First, we learnt the first muse is the muse born of water. Her name means attention, contemplation or meditation. In what way might your attention be born of water? Could you choose another element - wood, fire, earth, wind - and allow your attention to be born from that?
Last week, we explored acts of listening. How did the questions go? Did you look at the ways you listen to your physical body, the world, to nature, to others? Consider the questions again. You can always come back to the questions:
"What does listening mean to me?"
"Who is listening to me when no one is in the room?"
"How do I listen to the world, to others?"
This week, we look at how everything in life might be considered art. Let's extend those questions we posed on listening. How might listening be an art? Is listening an art that you might refine, polish and improve over time and with practice? Continue to practice acts of listening this week and throughout the course.
2. Watch the video. Consider the arts you are already practicing in your life. Ask yourself, what is not art?
3. Flip through the slide show and consider the play between the orderly and the disorderly in yourself.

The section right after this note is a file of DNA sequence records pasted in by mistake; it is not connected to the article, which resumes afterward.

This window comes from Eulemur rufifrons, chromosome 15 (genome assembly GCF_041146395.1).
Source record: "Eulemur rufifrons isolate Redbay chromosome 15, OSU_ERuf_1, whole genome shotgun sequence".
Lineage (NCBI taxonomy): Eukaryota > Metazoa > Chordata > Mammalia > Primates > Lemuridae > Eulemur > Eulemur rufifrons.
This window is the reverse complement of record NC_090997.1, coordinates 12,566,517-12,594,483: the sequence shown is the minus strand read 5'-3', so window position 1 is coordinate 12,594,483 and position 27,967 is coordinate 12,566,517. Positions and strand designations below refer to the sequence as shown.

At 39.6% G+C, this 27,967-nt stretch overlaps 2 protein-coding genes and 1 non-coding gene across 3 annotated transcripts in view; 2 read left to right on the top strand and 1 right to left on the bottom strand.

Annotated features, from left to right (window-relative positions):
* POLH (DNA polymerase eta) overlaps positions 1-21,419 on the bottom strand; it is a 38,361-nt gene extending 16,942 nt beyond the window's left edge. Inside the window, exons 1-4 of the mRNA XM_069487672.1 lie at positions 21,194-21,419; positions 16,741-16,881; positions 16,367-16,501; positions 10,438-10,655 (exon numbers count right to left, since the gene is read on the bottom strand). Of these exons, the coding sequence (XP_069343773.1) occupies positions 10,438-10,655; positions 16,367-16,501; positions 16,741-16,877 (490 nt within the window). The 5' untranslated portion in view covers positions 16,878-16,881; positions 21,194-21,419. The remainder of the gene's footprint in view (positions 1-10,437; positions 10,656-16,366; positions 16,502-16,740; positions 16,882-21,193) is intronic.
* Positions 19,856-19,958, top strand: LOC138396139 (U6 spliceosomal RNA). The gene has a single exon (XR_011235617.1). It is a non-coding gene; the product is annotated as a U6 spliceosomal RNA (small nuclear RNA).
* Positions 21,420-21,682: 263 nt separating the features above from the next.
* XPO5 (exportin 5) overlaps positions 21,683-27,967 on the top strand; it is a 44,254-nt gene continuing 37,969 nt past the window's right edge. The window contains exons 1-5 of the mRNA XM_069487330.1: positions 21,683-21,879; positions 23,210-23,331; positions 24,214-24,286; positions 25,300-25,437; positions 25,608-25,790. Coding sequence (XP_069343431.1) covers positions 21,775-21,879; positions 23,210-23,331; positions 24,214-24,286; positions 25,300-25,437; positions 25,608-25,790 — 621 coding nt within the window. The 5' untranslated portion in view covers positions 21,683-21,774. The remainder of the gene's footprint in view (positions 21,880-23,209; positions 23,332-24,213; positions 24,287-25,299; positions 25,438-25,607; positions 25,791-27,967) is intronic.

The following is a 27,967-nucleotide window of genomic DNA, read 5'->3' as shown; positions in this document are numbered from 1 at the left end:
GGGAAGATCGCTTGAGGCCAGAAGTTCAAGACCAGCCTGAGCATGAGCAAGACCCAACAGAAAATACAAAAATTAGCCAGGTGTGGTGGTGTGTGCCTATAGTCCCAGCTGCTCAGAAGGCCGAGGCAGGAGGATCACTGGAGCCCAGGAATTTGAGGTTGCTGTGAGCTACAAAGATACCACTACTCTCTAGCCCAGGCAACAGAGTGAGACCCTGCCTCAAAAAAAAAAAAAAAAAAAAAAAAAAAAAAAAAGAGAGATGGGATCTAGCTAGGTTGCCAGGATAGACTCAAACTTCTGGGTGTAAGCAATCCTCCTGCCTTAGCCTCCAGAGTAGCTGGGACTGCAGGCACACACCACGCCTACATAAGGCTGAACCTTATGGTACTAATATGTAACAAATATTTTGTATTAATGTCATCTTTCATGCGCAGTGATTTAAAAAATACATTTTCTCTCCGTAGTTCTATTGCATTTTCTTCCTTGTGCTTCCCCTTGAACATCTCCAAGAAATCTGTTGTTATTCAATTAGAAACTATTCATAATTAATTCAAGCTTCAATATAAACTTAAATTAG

4. For eager students with more time and interest, find some additional activities and resources below.
The following artists broke with convention and crossed into areas of the disorderly, the subconscious and, perhaps, the undercurrents. If you like, read the poems, listen to the music and view the artwork as inspiration for your creative practice. Cut-up pieces of what you see, read and hear and make something new. I've also included a link to The Poetry Foundation's page on Mary Oliver who is a popular and accessible poet. You may find that Mary Oliver resonates with you more. In keeping with our theme of water, take special note of her poems, "Beside the Waterfall,""Death at Wind River," and "At Black River." Look for images and notes of our theme this week of order and disorder, contraries and the unnamable and uncontainable wildness in all things.